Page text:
At the time of writing, most of us are feeling uneasy. We are, after all, in the midst of a global pandemic, concerned for ourselves, our loved ones, our finances, and fearful of what our world might be like in a few months time.
But as we spend more time away from our usual routines, we might also discover a deeper unease. A rock has plunged into the pool of our lives. The ripples are still clearing, and a lot of mud has been churned up. As the waters settle again, we are coming to see things that were perhaps unclear to us before.
As pianists we might hope to see glimpses of answers to life’s most profound questions sat before our piano, absorbed in our playing. And certainly, as I’ve written here before, piano playing can provide a sanctuary from all else that is unfolding around us.
But while some presently find they can use their piano playing as an escape from grim news, many others are experiencing frustration at their lack of motivation, focus and inspiration.
In this entry to The Pianist’s Reflections Series I will consider some basic elements of self-care from a Daoist (Taoist) perspective in the hope that readers will find some helpful suggestions, and that each of us can enjoy a piano journey that reflects an easier, more connected and settled experience of life.
Without question, Penelope Roskell’s The Complete Pianist is the most monumental publication yet to arrive for review, and with 560 large format pages, 250 newly-devised exercises and more than 300 supporting online videos, I can well believe that it’s the most comprehensive book ever written on piano playing, as well as the most superbly presented.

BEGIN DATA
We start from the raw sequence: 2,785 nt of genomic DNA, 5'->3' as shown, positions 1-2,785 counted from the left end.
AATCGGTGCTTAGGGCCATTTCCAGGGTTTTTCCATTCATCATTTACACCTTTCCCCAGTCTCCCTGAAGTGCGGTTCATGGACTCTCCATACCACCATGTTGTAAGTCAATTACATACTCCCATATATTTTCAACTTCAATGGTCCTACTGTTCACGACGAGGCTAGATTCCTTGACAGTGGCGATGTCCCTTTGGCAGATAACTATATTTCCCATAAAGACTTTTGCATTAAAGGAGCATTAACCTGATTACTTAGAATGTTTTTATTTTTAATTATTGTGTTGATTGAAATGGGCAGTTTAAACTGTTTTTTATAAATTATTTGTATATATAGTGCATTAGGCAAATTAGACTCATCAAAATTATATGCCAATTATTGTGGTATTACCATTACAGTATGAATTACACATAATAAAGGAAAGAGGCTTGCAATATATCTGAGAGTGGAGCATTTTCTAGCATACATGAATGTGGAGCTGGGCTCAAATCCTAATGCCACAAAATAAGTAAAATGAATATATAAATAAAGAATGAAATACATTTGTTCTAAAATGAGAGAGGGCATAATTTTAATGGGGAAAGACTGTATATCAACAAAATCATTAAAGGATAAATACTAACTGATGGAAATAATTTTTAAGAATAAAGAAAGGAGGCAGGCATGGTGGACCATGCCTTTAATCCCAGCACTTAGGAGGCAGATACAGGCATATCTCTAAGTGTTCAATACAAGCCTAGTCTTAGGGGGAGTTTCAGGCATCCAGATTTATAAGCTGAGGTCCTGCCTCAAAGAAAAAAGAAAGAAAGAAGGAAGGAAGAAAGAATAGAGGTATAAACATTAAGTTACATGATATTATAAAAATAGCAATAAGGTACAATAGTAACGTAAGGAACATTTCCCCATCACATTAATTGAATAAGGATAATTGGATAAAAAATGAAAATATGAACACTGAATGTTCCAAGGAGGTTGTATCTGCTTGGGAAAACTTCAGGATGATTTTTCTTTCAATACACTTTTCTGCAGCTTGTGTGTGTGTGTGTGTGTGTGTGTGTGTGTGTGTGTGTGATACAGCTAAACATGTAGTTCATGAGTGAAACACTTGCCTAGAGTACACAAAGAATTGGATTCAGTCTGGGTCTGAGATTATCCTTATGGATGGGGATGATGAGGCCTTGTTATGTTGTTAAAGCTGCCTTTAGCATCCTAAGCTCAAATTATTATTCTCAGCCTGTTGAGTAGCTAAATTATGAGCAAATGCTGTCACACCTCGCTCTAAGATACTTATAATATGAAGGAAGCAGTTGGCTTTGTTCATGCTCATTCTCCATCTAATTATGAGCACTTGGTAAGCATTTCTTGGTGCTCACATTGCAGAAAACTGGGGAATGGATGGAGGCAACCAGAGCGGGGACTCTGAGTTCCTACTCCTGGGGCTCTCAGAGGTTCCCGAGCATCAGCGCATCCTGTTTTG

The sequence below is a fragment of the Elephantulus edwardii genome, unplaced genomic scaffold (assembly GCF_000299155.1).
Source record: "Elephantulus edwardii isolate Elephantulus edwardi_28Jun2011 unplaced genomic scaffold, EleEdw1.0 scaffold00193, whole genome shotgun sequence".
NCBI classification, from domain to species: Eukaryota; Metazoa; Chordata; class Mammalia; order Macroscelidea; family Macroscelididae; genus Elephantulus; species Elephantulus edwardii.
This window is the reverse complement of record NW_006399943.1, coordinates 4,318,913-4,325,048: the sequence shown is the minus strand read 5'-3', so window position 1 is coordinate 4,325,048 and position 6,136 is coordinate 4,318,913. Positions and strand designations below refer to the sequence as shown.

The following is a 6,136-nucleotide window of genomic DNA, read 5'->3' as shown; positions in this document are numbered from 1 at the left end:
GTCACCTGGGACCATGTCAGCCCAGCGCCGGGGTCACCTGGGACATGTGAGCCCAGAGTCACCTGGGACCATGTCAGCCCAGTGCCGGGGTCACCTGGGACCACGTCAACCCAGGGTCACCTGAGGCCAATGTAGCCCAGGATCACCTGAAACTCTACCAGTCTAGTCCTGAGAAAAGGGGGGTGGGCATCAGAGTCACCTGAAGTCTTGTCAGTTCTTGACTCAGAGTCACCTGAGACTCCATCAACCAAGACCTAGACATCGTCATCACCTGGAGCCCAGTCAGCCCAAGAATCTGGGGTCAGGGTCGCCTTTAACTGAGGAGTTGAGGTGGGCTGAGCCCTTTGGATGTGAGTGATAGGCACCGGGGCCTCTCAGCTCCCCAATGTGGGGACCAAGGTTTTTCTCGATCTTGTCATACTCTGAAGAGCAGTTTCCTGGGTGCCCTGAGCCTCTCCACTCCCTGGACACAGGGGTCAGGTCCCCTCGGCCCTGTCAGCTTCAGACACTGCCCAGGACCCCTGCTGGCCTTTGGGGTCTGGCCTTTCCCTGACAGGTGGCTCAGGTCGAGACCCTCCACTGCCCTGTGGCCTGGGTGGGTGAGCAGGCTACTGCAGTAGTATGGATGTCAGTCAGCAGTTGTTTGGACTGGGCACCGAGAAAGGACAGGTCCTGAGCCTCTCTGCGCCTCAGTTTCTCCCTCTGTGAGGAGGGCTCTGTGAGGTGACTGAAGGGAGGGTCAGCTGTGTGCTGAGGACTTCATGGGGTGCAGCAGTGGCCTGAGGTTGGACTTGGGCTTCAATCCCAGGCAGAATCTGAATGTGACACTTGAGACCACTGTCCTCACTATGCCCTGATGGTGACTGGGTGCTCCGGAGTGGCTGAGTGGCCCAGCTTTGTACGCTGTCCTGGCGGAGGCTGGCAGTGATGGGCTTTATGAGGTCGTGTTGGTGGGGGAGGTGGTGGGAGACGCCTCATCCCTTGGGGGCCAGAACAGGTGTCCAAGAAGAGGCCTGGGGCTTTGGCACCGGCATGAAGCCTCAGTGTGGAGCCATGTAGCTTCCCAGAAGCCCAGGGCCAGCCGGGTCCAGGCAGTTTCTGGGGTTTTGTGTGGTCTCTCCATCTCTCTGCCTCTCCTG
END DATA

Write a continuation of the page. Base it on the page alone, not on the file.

Striking among the claims made for the book, we are told that Roskell’s approach is based not only on a lifetime’s experience of teaching and performing, but also on “ground-breaking research into healthy piano playing” …
The Complete Pianist thus offers the reader an…
“… innovative approach to piano technique based on the use of natural, ergonomic movement which achieves a rich range of sounds, allows greater artistic freedom, and helps to prevent injury.”
Once in a while a music book comes my way which quite simply “blows me away”, and such a book is Little Stories, a new collection of 16 late elementary pieces by Polish composer Agnieszka Lasko, published by Euterpe and distributed by Universal Edition.
With it’s truly lush illustrations and presentation of Lasko’s highly original and attractive compositions, the book is a natural winner. The inclusion in several pieces of opportunities for children to improvise and compose takes the book to another level again, making it a truly essential addition to the childrens’ pedagogic literature.
Over the last three years, Faber Music seemed to establish a pattern of releasing deluxe Piano Anthologies in the run up to the Christmas season. For 2020, they have ‘upped the ante’ by bringing forward the next title in this stunning series to the Spring, with further anthologies (Contemporary and Easy) already in preparation.
The Faber Music Jazz Piano Anthology builds on the quality of its predecessors to deliver a sumptuous and brilliantly conceived book of jazz standards, newly arranged as piano solos for more advanced students and adult piano enthusiasts everywhere.
As he did for many piano-lovers, Federico Colli first came to my attention when he appeared as a finalist at the Leeds International Piano Competition, which he went on to win in 2012. Since then he has established a successful performing career and has an exclusive recording deal with the Chandos label.